In his book The Miracle of Mindfulness, the Buddhist monk Thich Nhat Hahn writes about awareness of one's breathing as the vital connection between the mind and the body. He suggests that when walking with a friend we resist the temptation of continual talk and instead remain mindful of our breathing, as well as our in-the-moment sensations which connect us with the world. I agree with Mr. Hahn that talking too much on a walk can greatly distract us from the wonders of the walk itself.

    When we're caught up in too much thinking, we leave the realm of the body and the moment of our contact with the living, physical world—which is our most direct experience of being alive.

    Instead of walking outside, many people go to the gym for physical exercise. They walk or run on treadmills while watching a television or listening to their iPod, thus more completely distracting their minds and disconnecting their awareness from their bodies—while also disconnecting their bodies from the natural surrounding environment. They also engage in other forms of fitness training activities such as lifting weights, swimming, and aerobics. While all these kinds of exercise are wonderful for the health and conditioning of the body, I am quite certain that none of them are adequate substitutes for activities enacted outside, in a natural environment.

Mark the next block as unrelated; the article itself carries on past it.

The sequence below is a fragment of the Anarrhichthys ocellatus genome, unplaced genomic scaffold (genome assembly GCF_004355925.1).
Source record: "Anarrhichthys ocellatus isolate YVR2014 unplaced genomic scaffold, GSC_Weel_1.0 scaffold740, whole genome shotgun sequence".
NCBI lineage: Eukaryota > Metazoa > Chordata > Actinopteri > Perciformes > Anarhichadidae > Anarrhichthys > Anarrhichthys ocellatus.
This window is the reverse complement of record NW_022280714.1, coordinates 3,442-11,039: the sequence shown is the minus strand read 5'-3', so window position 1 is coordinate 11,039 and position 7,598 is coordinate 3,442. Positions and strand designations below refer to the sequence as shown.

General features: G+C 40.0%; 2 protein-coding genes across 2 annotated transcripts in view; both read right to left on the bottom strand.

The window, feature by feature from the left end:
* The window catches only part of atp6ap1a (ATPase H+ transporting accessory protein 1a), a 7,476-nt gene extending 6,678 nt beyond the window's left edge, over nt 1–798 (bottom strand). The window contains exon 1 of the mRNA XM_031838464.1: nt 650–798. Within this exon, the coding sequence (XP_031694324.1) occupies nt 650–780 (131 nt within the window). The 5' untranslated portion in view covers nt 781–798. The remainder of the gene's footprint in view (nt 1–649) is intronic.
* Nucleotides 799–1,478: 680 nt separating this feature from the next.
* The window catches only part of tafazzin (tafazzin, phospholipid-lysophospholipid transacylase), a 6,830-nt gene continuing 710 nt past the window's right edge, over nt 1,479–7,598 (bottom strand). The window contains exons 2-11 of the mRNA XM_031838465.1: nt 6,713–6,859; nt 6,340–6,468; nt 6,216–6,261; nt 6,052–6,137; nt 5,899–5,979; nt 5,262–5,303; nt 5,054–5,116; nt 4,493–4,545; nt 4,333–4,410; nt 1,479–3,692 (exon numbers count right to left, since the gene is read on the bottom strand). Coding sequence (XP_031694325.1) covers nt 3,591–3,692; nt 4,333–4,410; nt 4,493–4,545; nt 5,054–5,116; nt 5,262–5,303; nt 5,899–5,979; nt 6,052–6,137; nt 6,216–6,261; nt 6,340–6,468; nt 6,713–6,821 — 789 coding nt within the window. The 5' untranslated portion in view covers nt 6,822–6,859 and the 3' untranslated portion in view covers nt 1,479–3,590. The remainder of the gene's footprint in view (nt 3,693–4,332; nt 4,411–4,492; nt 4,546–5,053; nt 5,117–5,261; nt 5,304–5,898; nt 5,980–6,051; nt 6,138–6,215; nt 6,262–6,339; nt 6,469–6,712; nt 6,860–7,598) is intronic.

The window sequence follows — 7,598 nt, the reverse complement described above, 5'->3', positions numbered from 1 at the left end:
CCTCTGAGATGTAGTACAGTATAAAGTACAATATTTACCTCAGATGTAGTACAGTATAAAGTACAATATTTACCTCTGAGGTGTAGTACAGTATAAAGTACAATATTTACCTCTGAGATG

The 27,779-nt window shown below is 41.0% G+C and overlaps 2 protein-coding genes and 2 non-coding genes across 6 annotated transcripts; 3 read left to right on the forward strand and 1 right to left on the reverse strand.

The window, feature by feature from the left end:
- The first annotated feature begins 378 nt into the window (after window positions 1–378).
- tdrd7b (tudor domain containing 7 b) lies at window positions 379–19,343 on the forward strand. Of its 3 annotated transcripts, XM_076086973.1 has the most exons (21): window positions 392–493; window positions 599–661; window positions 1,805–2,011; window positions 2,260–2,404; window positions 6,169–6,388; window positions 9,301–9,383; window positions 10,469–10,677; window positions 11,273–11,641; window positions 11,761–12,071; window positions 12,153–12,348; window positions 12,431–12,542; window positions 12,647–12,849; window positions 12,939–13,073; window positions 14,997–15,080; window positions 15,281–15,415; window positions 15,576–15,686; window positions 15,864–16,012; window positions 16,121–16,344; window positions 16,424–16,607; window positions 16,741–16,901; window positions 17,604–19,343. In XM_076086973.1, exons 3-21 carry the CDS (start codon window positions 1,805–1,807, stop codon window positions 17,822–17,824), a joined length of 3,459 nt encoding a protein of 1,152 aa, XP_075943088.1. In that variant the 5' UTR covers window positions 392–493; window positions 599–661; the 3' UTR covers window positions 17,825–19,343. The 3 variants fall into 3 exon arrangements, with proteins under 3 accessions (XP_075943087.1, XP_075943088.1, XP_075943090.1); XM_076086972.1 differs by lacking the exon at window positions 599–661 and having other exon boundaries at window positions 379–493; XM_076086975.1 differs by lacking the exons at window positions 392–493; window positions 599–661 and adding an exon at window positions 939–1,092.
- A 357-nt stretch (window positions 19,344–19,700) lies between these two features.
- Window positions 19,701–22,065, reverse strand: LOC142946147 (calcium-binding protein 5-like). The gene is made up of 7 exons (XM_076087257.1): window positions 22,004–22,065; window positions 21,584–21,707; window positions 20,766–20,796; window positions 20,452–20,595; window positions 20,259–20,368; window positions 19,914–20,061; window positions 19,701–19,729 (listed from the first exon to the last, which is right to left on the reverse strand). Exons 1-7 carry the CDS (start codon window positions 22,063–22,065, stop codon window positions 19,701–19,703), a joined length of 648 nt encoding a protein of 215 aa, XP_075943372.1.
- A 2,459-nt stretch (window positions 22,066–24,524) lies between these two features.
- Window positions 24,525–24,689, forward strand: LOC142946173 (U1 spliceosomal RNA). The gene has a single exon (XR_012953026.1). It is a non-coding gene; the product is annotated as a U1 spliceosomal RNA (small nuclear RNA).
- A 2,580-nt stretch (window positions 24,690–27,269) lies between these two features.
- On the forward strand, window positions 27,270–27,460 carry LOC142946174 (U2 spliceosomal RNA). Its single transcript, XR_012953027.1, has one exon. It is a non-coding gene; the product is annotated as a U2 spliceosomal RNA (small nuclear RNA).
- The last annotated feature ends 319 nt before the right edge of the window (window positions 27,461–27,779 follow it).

In the man-made, enclosed box-environment of a fit-ness center or gym, the body becomes more or less abstract; removed from its natural environment, it is thus placed in a laboratory in which it is viewed as a sort of experimental object that must be worked on in certain ways—like a car—to achieve certain results. While this is completely valid and effective according to our aesthetic and health goals, this attitude towards the body is rather mechanical, lacking the pro-found dimensions of interaction with nature wherein the body is immersed and engaged through all the senses with a living, spirited world that feeds the deeper portions of our souls.